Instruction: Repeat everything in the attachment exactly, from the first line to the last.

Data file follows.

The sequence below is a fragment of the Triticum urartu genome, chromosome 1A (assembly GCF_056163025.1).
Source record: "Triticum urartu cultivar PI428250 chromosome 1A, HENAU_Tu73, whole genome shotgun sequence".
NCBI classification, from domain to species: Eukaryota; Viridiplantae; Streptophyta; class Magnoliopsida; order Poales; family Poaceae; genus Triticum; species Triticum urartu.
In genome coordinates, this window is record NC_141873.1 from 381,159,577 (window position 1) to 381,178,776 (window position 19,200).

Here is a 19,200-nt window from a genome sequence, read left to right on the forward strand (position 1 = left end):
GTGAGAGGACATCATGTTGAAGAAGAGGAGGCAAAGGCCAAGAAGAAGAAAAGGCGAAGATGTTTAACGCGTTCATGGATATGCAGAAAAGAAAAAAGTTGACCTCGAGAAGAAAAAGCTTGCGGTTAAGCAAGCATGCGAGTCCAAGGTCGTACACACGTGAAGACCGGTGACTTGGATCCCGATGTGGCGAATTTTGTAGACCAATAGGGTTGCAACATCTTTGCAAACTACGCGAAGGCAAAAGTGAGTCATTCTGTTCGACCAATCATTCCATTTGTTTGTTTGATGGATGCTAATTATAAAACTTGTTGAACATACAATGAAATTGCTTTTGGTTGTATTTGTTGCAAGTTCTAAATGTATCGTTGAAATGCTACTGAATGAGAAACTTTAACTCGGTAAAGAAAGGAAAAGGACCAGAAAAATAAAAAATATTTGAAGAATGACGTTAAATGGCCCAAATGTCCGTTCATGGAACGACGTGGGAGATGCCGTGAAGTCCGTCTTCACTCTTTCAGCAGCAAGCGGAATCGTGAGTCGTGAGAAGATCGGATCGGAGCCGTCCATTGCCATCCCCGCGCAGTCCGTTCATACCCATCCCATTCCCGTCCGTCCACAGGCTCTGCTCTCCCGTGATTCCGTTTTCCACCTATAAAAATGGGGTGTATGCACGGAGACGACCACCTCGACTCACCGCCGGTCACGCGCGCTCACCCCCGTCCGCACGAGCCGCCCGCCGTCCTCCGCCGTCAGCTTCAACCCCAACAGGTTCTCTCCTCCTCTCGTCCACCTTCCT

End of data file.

The sequence below is a fragment of the Triticum urartu genome, chromosome 1A (assembly GCF_056163025.1).
Source record: "Triticum urartu cultivar PI428250 chromosome 1A, HENAU_Tu73, whole genome shotgun sequence".
NCBI classification, from domain to species: Eukaryota; Viridiplantae; Streptophyta; class Magnoliopsida; order Poales; family Poaceae; genus Triticum; species Triticum urartu.
In genome coordinates, this window is record NC_141873.1 from 381,159,577 (window position 1) to 381,178,776 (window position 19,200).

Here is a 19,200-nt window from a genome sequence, read left to right on the forward strand (position 1 = left end):
GTGAGAGGACATCATGTTGAAGAAGAGGAGGCAAAGGCCAAGAAGAAGAAAAGGCGAAGATGTTTAACGCGTTCATGGATATGCAGAAAAGAAAAAAGTTGACCTCGAGAAGAAAAAGCTTGCGGTTAAGCAAGCATGCGAGTCCAAGGTCGTACACACGTGAAGACCGGTGACTTGGATCCCGATGTGGCGAATTTTGTAGACCAATAGGGTTGCAACATCTTTGCAAACTACGCGAAGGCAAAAGTGAGTCATTCTGTTCGACCAATCATTCCATTTGTTTGTTTGATGGATGCTAATTATAAAACTTGTTGAACATACAATGAAATTGCTTTTGGTTGTATTTGTTGCAAGTTCTAAATGTATCGTTGAAATGCTACTGAATGAGAAACTTTAACTCGGTAAAGAAAGGAAAAGGACCAGAAAAATAAAAAATATTTGAAGAATGACGTTAAATGGCCCAAATGTCCGTTCATGGAACGACGTGGGAGATGCCGTGAAGTCCGTCTTCACTCTTTCAGCAGCAAGCGGAATCGTGAGTCGTGAGAAGATCGGATCGGAGCCGTCCATTGCCATCCCCGCGCAGTCCGTTCATACCCATCCCATTCCCGTCCGTCCACAGGCTCTGCTCTCCCGTGATTCCGTTTTCCACCTATAAAAATGGGGTGTATGCACGGAGACGACCACCTCGACTCACCGCCGGTCACGCGCGCTCACCCCCGTCCGCACGAGCCGCCCGCCGTCCTCCGCCGTCAGCTTCAACCCCAACAGGTTCTCTCCTCCTCTCGTCCACCTTCCT